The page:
4. Perform initial deployment on the first new computer and verify that all drivers installed correctly.
  5. Add custom unattended installation command lines for drivers that didn't install automatically (rare)

This works extremely well for us. We currently support 24 different models, both Dell and HP, laptops and desktops, and only two require any OEMSetup customization (both older models, both bluetooth drivers). We've never had a single issue with USB3 drivers, which seem to plague everyone else.

The one downside to our method is driver duplication. Since many models have the same base hardware, the drivers are duplicated in each model subfolder. The total storage required for all 24 models' driver folders is 21GB. Honestly, slow storage is cheap and we really don't care about this. In fact it makes it easier when some models are finicky about certain driver versions working better than others.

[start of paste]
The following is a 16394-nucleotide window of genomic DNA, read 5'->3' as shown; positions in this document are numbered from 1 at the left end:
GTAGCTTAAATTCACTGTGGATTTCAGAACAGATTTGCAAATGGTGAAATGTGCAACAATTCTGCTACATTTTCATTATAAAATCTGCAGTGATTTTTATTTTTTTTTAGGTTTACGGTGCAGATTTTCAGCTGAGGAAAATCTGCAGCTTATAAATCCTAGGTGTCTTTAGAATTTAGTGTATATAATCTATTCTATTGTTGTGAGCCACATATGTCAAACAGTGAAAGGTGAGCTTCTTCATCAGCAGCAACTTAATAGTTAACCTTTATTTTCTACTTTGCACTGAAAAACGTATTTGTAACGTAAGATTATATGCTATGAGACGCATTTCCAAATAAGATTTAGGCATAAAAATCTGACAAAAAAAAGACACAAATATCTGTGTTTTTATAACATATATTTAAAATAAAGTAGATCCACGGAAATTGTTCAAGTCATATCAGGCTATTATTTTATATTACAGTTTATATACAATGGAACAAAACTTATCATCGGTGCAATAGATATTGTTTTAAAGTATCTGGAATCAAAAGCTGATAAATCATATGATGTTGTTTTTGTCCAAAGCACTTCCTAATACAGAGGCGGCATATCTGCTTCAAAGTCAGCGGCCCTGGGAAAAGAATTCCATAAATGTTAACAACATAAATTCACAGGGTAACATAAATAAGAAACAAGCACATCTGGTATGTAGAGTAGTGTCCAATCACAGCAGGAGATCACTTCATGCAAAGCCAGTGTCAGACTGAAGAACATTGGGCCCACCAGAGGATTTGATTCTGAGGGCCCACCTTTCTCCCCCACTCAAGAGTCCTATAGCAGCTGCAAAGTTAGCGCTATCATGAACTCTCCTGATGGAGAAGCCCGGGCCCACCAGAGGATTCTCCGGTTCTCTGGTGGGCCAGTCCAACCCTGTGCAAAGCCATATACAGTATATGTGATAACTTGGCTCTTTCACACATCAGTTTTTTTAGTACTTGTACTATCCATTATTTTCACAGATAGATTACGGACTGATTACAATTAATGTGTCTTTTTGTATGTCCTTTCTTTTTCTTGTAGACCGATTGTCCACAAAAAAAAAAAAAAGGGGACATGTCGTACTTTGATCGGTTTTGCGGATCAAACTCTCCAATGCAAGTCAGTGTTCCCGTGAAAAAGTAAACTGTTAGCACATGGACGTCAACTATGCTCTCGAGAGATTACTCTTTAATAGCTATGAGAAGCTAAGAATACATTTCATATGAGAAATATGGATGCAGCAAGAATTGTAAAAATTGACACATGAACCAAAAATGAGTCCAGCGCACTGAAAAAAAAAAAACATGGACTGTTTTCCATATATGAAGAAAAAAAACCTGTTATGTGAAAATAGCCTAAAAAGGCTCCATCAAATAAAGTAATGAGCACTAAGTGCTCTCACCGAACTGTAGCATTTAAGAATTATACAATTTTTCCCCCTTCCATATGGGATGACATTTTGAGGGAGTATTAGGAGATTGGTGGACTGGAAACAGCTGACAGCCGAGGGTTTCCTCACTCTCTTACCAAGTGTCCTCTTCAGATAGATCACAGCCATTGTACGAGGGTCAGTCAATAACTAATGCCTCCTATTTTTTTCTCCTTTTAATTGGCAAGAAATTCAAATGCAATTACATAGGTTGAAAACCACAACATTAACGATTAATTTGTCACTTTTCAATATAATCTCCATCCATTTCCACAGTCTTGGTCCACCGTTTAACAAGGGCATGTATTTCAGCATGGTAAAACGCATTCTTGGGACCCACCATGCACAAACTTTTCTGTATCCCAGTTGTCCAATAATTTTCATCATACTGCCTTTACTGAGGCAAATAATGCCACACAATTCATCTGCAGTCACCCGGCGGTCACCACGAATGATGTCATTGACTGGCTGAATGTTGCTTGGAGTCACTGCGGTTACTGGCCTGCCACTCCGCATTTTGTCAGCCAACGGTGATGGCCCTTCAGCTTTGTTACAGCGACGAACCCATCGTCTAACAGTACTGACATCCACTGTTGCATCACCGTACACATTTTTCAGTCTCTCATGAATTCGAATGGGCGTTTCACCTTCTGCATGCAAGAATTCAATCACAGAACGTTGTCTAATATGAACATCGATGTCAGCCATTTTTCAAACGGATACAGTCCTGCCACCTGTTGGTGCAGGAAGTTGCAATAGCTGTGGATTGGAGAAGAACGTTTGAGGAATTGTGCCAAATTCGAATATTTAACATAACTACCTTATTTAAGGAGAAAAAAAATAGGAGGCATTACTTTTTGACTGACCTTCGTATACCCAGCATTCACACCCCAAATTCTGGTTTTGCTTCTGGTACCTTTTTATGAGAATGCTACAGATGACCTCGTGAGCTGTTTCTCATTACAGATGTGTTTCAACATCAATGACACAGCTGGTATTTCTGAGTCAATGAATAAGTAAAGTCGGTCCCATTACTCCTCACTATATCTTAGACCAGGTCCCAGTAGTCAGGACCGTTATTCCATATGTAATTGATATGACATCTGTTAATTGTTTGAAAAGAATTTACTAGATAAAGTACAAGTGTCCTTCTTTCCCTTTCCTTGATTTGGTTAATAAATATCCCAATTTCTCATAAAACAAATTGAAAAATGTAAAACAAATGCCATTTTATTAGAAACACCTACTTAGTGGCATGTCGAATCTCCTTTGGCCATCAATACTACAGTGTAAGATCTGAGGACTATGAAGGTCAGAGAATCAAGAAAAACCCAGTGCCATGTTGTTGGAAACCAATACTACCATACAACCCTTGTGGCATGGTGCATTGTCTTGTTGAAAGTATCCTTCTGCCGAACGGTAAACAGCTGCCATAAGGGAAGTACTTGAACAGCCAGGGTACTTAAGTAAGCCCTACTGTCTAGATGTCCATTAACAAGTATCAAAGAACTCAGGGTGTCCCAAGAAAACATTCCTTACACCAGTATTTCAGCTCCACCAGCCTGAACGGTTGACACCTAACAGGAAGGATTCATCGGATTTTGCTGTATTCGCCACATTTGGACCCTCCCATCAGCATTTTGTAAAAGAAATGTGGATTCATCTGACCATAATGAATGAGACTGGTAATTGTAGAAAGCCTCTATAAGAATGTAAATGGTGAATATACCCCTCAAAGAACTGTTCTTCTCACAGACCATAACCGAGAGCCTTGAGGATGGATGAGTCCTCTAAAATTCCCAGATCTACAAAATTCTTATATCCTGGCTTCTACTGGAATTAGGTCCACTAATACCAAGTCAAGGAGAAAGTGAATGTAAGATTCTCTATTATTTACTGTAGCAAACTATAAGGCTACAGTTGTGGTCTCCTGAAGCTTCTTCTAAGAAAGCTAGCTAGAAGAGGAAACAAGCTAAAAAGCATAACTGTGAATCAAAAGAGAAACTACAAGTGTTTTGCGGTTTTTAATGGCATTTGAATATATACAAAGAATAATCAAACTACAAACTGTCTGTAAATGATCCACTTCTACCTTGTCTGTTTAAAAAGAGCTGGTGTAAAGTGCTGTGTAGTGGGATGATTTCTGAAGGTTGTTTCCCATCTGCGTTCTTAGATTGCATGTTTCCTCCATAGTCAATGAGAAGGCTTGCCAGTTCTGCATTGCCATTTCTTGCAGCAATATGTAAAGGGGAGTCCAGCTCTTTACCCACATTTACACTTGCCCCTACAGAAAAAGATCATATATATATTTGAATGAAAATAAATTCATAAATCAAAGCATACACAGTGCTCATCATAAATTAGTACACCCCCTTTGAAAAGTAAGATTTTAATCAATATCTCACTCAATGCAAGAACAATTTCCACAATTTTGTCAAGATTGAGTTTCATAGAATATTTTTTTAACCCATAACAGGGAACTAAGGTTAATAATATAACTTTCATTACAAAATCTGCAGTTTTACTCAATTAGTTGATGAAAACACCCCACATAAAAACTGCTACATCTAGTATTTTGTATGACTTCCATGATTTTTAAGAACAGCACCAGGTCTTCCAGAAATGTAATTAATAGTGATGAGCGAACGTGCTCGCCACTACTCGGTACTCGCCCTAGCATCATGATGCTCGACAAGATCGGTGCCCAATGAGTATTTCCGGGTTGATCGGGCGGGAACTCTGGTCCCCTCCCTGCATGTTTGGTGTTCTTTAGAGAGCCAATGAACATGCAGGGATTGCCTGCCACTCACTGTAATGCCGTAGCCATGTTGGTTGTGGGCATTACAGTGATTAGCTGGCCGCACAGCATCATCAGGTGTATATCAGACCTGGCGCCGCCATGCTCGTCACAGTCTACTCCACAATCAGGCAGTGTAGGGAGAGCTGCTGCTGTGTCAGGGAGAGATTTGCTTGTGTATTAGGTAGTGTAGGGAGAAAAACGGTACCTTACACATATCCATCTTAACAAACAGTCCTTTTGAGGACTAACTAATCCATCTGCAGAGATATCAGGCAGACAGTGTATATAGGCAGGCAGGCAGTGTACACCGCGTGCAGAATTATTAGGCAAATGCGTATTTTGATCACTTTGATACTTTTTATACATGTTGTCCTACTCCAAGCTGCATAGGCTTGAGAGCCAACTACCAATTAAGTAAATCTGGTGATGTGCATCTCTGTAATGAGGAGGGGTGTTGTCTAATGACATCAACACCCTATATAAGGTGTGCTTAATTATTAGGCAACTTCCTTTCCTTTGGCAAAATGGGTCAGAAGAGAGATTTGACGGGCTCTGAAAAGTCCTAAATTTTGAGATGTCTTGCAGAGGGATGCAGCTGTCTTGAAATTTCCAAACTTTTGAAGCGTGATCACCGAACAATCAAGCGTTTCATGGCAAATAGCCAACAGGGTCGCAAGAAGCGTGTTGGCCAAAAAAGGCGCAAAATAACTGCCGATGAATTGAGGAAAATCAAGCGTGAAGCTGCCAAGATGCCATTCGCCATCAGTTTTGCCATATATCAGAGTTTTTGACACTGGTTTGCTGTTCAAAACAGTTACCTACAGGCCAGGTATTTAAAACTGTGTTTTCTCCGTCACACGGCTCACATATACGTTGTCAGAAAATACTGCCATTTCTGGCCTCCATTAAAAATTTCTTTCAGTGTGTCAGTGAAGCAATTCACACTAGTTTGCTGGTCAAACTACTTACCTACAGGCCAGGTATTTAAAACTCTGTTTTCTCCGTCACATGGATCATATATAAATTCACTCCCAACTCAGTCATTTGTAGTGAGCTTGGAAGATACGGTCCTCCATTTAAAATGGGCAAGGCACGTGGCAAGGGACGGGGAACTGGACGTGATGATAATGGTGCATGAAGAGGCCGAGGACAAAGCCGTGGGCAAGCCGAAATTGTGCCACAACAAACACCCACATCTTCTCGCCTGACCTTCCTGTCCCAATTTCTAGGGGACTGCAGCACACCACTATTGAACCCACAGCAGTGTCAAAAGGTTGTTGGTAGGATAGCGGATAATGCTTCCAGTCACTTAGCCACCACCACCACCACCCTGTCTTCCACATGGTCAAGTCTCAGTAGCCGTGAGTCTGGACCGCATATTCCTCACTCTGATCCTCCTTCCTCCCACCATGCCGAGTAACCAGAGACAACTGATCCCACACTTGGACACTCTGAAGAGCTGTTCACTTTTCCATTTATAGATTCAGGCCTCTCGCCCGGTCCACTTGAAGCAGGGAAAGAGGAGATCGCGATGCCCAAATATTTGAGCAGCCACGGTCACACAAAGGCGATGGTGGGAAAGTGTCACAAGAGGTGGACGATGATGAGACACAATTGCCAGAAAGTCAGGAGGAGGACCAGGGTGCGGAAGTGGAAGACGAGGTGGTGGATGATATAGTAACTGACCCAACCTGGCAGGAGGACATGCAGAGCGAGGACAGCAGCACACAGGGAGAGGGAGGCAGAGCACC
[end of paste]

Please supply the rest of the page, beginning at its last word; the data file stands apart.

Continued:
Shawn Faucher | Senior Technology Analyst

Armstrong Teasdale LLP
 

Sally5432's picture

Shawn - this is good info.  I'd love ot try it sometime when I have the time to see if I could pull off something similar.  I wish Symantec would give up on DA as it is now and just support something like this that seems to work.  I guess the "add custom unattended installation command lines for drivers that didn't install automatically (rare)" would be a wildcard though.

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tloenhorst's picture